Premium Dollars from Tax Savings – Replaying the Hand with Form 1040


In our everyday talk we depend on idioms more than we realize.  These expressions, whose understood meaning have nothing to do with their strict definitions, allow us to make a point more quickly, more directly, or more diplomatically.  And the world of common playing cards is a fruitful source of often-used idioms.

Consider:  Having someone at a distinct advantage suggests that we hold all the cards.  And it is to our benefit if we don’t overplay our hand.  We keep our intentions hidden by holding those cards close to our vest, or by keeping an ace up our sleeve.  Closing the deal might require that we lay all our cards on the table with the risk that all might still collapse like a house of cards.

Taxes are an irritating presence in our lives.  It often seems the IRS is playing against us with a stacked deck

But part of the problem may be that we aren’t playing with a full deck when it comes to taking advantage of various tax reduction strategies. 

And a wise advisor who can assist in this will generate tax savings using the previously unrealized funds to pay premiums for much-needed insurance coverage.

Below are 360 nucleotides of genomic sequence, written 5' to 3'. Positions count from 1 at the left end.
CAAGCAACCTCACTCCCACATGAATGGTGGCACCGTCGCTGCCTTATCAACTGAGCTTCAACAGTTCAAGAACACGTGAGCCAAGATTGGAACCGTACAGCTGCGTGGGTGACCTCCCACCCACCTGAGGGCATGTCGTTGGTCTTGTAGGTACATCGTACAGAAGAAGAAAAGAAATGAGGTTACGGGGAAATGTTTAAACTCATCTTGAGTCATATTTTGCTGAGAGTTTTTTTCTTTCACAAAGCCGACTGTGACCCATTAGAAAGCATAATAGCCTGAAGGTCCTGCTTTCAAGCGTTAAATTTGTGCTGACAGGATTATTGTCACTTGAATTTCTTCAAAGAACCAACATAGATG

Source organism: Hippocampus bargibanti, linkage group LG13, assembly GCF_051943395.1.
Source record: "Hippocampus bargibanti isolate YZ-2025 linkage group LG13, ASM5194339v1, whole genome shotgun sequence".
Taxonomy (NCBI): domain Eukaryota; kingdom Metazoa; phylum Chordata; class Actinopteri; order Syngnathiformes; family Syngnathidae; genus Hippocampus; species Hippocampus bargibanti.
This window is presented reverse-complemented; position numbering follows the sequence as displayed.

And while we must play the hand we are dealt, a good carrier marketing piece is available to help your client, through a simple line-by-line review of their Form 1040, to play future hands more profitably and, perhaps, replay a past hand finding tax savings in an earlier filed return.

Available upon request, the brochure guides you and your clients through their Form 1040 (based on the 2023 versions) allowing for assurance that all available deductions were taken last year and providing suggestions how taxes might be reduced for the current year.

Contact Tom Virkler at 706-614-3796 or about access to the brochure and arrangements for a scheduled call with you, your clients, and – if needed – clients’ legal and tax advisors.

For What It’s Worth:  During the 1930s the U.S. Playing Card Company produced a deck with five suits for use when playing contract bridge, all to introduce new strategic possibilities to the popular game.  The fifth suit was eagles, and the color was green.  But the increased complexity proved unpopular, even among more talon-ted players, so the upper-deck was discontinued.